A federal judge rejected Rep. Marjorie Taylor Greene’s request to have an upstate New York man convicted of sending her threatening voicemails pay $65,000 for her Georgia home’s security fence.
Joseph Morelli pleaded guilty in February to threatening the Republican member of Congress in several calls in 2022 to her Washington, D.C., office. He was sentenced to three months in prison in August. The Endicott, New York, resident said “I’m gonna harm you” in one voicemail and threatened to “pay someone 500 bucks to take a baseball bat and crack your skull,” in another, prosecutors said.
Greene sought restitution of $65,257 for the construction of the fence and $1,375 for reconfiguring existing security cameras at her Georgia home. Lawyers for the government argued that Greene’s security expenses stemmed from the threats, according to court papers.
U.S. District Judge Brenda Kay Sannes denied the request in a ruling Tuesday. The judge wrote that federal law authorizes restitution when there is a property loss, but “Greene — or, more accurately, her campaign — expended money for personal security enhancements.”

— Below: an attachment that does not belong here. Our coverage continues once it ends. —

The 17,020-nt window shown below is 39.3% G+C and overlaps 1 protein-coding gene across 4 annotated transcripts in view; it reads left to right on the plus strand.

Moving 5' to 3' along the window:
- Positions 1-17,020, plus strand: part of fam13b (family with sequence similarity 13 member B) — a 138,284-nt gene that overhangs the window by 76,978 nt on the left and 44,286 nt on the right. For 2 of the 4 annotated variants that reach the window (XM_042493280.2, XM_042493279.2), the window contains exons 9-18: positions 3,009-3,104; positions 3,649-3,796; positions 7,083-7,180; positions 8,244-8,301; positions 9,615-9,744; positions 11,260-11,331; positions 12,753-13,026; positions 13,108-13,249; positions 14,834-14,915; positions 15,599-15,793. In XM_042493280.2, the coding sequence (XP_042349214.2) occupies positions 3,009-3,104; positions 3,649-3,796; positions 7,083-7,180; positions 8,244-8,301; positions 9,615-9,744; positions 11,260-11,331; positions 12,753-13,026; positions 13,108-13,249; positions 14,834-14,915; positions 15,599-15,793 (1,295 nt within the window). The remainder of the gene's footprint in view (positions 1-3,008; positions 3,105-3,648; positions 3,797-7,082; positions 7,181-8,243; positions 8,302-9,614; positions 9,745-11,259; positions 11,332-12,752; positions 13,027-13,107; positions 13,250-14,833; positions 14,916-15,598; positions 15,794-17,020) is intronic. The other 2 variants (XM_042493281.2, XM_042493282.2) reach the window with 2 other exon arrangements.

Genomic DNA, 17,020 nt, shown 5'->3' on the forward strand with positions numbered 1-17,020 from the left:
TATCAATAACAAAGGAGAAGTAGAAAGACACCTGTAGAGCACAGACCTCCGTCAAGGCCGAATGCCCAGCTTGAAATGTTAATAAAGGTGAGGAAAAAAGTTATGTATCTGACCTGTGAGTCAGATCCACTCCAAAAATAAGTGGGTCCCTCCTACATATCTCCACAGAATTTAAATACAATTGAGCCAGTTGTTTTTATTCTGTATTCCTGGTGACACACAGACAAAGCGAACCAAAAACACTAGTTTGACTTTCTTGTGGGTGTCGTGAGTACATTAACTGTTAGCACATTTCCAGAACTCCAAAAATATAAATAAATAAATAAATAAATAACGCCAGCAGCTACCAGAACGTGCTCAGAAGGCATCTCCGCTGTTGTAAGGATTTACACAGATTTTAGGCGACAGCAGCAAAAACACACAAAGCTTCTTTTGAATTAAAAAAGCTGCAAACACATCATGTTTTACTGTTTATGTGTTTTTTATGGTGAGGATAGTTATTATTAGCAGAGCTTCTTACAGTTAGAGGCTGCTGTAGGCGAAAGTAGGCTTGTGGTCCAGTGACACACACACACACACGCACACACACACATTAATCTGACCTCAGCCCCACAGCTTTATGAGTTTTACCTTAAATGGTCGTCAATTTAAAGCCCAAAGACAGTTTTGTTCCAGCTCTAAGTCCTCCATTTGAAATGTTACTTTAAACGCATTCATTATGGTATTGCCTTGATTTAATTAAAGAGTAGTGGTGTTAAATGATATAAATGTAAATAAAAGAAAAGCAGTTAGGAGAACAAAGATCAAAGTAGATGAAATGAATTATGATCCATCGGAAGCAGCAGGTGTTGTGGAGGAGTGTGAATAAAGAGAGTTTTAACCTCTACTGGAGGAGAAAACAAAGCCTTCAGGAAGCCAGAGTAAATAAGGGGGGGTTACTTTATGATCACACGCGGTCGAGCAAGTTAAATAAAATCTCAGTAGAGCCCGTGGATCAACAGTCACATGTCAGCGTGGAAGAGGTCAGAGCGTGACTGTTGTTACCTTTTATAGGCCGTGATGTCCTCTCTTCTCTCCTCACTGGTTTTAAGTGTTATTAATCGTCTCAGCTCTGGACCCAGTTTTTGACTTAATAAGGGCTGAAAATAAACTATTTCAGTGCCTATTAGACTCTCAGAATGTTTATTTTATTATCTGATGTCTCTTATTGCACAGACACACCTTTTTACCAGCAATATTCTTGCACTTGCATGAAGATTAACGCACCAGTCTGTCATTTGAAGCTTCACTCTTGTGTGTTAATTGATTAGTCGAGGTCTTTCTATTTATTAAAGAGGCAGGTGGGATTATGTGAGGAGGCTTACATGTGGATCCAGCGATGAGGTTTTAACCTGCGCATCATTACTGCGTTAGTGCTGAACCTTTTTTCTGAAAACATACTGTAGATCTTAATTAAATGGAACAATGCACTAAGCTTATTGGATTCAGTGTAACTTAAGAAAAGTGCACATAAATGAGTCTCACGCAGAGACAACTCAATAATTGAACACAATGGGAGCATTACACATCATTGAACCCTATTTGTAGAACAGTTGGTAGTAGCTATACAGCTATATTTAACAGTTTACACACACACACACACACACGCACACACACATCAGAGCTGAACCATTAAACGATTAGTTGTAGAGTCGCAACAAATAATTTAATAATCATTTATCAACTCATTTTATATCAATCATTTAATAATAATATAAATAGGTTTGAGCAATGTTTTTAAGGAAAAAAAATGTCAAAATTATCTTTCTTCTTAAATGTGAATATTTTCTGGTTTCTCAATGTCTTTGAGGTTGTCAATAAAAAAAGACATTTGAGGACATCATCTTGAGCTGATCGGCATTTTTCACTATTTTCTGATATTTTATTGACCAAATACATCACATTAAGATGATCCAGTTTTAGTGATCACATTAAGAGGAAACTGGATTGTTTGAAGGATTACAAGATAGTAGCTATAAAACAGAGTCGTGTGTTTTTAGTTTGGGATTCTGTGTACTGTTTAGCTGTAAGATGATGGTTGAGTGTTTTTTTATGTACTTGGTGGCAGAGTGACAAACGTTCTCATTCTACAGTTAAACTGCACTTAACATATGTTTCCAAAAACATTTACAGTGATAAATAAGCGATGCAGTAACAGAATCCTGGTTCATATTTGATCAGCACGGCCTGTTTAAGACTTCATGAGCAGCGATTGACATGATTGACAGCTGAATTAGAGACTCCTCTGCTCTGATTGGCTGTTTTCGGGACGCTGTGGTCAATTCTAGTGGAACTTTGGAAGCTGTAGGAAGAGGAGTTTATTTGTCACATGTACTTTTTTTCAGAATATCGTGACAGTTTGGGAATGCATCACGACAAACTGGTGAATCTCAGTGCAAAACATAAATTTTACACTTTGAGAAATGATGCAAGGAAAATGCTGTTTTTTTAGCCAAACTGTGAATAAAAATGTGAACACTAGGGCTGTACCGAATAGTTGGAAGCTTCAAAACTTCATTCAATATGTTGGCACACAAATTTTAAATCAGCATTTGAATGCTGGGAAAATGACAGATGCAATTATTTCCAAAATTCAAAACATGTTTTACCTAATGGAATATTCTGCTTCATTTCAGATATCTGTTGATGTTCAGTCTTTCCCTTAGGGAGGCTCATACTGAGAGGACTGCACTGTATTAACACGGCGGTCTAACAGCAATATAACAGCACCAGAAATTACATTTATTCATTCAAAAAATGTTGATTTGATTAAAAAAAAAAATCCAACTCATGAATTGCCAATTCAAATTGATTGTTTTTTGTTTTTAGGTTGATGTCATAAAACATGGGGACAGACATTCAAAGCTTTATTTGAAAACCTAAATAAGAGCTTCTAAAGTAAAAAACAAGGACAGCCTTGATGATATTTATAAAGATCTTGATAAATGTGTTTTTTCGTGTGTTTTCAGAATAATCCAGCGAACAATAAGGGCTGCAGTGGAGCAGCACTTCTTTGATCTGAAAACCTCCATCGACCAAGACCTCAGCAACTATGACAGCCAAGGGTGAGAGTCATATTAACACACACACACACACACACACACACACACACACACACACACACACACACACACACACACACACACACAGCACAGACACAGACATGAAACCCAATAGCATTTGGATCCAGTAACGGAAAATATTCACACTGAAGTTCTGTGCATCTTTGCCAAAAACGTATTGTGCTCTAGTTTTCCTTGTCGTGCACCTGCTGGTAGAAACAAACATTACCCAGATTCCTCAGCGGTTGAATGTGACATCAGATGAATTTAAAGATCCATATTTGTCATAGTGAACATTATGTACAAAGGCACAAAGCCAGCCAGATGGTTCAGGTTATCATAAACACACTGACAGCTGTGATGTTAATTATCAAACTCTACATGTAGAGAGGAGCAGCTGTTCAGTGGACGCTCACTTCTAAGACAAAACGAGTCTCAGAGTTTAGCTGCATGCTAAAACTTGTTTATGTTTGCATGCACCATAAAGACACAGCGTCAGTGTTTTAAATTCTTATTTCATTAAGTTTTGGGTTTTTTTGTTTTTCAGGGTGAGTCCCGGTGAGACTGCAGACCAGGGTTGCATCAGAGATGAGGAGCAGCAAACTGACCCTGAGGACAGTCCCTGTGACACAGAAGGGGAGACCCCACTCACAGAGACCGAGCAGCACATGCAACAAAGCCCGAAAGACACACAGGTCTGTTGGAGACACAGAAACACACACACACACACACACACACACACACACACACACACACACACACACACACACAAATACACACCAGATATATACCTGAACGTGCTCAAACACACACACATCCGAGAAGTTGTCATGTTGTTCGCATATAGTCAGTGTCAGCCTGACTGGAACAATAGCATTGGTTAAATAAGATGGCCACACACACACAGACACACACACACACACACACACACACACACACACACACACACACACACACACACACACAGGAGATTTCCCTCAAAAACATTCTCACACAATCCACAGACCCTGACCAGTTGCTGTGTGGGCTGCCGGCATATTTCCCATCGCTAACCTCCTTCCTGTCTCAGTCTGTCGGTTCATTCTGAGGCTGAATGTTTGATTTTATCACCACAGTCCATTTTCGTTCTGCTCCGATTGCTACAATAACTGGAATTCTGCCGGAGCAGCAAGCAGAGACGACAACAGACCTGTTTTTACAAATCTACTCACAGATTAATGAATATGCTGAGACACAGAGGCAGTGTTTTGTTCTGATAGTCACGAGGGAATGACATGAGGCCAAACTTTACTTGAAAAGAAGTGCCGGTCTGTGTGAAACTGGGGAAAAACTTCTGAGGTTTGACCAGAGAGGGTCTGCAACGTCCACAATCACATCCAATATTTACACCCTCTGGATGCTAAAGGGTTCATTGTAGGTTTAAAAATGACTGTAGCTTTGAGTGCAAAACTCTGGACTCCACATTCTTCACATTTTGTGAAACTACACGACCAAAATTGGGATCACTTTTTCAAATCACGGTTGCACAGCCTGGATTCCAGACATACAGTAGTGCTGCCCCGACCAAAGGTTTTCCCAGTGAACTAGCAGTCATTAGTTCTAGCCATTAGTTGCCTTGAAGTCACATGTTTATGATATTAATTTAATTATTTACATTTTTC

Sannes also noted that attorneys arguing for the restitution did not establish that the security upgrades were directly linked to Morelli’s threats, as opposed to other threats.
An email seeking comment was sent to Greene’s congressional office.
Separately, a Georgia man accused of threatening Greene was arrested last week on federal charges. Authorities say 34-year-old Sean Cirillo, who lives in the Atlanta area, called Greene’s Washington office twice on Nov. 8 and threatened to harm Greene, her staff and their families.
Cirillo is charged with transmitting interstate threats to injure Greene.
At an initial hearing Monday, a judge ordered Cirillo to remain in custody pending a detention hearing set for Thursday, according to online court records. A defense attorney for Cirillo listed in court records did not immediately return an email Wednesday seeking comment on the charges.
Republished with permission from The Associated Press.